I observed from the Statement that asset sales during the current year will be increased by a further £500 million. Will the noble Earl give us the particulars of the total that asset sales are now expected to realise, and will he also explain within what standard of current good business practice it has now become policy to use the sums realised from the sale of assets for ordinary public expenditure? Is the noble Earl aware that the country knows by now that the amount of fixed expenditure, which the Government will not change except upwards, particularly on defence, is such that were we to reduce our expenditure on armaments even to the same level as Western Germany expressed as a percentage of the gross domestic product, we could at least save £5,300 million?

Is the noble Earl also aware that the country views with ever-increasing anxiety the apparently fixed expenditure, which cannot be changed, in support of a common agricultural policy which the Government themselves have roundly condemned and which they cannot do anything about? Is he aware that, if he needed to save £1,000 million, the means of achieving that £1,000 million saving could be found without recourse to the vital social services of the country which are now under threat and which form part of the country's essential infrastructure?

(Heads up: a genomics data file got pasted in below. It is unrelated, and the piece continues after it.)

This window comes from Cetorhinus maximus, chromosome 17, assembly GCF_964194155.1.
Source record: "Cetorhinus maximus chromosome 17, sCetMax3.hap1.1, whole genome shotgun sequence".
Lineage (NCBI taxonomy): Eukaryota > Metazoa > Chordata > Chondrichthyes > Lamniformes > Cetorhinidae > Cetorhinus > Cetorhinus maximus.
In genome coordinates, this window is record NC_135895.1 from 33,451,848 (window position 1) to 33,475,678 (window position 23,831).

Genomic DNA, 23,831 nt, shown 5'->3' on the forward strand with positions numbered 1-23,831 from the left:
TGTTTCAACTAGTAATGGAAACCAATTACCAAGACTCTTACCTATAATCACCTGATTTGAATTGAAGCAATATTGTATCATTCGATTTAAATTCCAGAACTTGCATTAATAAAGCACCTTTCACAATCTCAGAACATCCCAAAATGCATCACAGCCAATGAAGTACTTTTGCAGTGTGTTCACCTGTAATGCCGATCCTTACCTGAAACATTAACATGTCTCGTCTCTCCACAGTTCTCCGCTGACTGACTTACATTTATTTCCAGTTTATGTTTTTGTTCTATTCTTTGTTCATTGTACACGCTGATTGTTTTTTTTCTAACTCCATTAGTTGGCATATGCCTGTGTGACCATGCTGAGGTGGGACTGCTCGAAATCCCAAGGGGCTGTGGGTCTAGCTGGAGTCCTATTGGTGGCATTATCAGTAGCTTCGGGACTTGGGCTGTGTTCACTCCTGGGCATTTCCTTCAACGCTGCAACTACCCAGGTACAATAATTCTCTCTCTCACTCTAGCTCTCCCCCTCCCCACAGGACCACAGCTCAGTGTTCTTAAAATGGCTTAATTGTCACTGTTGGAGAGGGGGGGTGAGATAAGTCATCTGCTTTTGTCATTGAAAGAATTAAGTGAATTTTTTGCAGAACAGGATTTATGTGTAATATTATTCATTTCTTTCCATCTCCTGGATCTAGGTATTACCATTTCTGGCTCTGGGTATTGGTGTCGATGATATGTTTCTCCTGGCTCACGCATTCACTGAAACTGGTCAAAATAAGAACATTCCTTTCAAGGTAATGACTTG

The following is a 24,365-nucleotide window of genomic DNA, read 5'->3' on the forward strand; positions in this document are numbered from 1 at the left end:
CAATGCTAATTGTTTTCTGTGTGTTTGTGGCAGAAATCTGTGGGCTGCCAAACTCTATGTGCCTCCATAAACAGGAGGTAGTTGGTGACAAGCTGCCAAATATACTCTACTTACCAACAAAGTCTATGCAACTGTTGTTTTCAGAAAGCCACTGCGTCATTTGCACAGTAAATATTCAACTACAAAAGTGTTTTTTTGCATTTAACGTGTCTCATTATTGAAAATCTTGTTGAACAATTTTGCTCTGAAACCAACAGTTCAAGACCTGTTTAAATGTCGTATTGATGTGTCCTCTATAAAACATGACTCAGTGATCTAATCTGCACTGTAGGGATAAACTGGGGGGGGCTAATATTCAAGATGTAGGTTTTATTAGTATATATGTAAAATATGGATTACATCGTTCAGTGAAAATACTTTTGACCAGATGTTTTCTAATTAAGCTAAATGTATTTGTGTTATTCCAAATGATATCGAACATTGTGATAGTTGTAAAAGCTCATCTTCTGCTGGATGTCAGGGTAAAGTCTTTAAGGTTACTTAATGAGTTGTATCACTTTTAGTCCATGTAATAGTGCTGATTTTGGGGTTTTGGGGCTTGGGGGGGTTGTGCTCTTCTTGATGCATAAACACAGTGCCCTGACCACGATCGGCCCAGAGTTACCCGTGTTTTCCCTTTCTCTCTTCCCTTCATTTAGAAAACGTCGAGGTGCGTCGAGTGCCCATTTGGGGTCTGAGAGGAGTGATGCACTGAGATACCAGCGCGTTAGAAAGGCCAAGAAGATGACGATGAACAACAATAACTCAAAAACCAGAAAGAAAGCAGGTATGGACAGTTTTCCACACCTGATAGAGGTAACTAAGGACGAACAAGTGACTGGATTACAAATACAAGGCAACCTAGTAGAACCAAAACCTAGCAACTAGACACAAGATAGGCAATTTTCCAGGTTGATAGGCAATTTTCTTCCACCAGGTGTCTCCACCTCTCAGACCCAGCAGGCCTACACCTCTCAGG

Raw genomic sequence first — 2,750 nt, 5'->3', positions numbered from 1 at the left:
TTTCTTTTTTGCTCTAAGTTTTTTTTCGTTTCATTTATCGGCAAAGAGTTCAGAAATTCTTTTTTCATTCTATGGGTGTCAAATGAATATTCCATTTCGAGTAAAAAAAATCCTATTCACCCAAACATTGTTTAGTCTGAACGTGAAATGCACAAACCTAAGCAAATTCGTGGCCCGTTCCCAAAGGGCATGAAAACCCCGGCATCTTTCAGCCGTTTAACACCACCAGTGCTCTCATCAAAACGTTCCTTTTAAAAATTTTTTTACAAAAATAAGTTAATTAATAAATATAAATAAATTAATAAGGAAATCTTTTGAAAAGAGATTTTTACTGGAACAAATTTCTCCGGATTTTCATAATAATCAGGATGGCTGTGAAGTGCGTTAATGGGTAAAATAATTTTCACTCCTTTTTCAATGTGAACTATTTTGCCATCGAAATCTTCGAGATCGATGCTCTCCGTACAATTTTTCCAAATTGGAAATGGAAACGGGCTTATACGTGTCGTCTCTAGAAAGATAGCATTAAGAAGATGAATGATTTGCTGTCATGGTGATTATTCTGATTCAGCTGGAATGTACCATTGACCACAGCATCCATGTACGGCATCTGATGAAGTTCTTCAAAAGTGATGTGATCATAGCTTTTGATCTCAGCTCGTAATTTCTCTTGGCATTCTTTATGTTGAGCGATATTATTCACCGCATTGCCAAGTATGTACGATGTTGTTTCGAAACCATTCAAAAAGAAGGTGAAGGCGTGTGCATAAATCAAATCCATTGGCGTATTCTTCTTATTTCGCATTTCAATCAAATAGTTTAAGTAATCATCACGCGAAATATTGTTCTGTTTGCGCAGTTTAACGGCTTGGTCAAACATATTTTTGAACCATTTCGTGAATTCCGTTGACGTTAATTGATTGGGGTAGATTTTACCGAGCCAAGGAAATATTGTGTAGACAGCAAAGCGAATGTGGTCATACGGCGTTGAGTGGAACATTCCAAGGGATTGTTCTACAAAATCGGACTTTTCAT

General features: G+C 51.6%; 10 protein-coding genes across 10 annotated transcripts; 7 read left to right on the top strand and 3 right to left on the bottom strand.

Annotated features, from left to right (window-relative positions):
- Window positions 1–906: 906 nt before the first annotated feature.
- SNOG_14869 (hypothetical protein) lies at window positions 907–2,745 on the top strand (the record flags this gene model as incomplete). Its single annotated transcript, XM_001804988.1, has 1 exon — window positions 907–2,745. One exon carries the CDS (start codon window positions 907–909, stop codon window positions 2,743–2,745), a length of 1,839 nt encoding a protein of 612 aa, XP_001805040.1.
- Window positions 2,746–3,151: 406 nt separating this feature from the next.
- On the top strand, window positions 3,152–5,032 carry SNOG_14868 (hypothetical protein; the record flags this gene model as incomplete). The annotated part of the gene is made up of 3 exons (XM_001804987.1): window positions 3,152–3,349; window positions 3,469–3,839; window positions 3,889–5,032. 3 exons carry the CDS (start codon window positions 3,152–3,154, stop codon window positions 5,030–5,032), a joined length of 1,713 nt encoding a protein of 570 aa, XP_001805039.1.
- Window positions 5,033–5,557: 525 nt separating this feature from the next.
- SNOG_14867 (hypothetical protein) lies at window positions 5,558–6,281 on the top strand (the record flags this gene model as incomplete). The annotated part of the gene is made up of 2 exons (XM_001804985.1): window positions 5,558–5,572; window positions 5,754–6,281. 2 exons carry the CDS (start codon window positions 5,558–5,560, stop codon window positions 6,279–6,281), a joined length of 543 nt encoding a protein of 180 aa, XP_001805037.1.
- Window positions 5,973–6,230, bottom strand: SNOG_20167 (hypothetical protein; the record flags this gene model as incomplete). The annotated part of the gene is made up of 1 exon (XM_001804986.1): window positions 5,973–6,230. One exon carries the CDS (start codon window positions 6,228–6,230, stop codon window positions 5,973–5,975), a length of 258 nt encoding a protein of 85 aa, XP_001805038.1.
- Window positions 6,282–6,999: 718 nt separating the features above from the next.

We shall await the announcement of the details of where the proposed cuts will be made, but we cannot help but express our dismay that, at this time of all times, there should be a persistence in policies which have proved so disastrous in the past and which have largely produced the state of the nation in which, unfortunately, we are at the present time.

4.3 p.m.

Baroness Seear

My Lords, we on these Benches should also like to thank the Minister for repeating the Statement. I should like to begin by saying that there is one item, one item alone, in this Statement with which we heartily agree and that is the reference to the increased end-of-year flexibility. It seems extraordinary that this has not been done very much earlier. If it is going to save (I think the figure is) £100 million because of what we are all aware of as being the anxious necessity to get rid of money by the end of the year, whether you need to buy things with it or not, because you know perfectly well that if you do not spend it you are going to lose the money, then it is quite extraordinary that this ridiculous state of affairs has gone on as long as it has. However, since it is an error which is being corrected, we can only welcome it, however belatedly.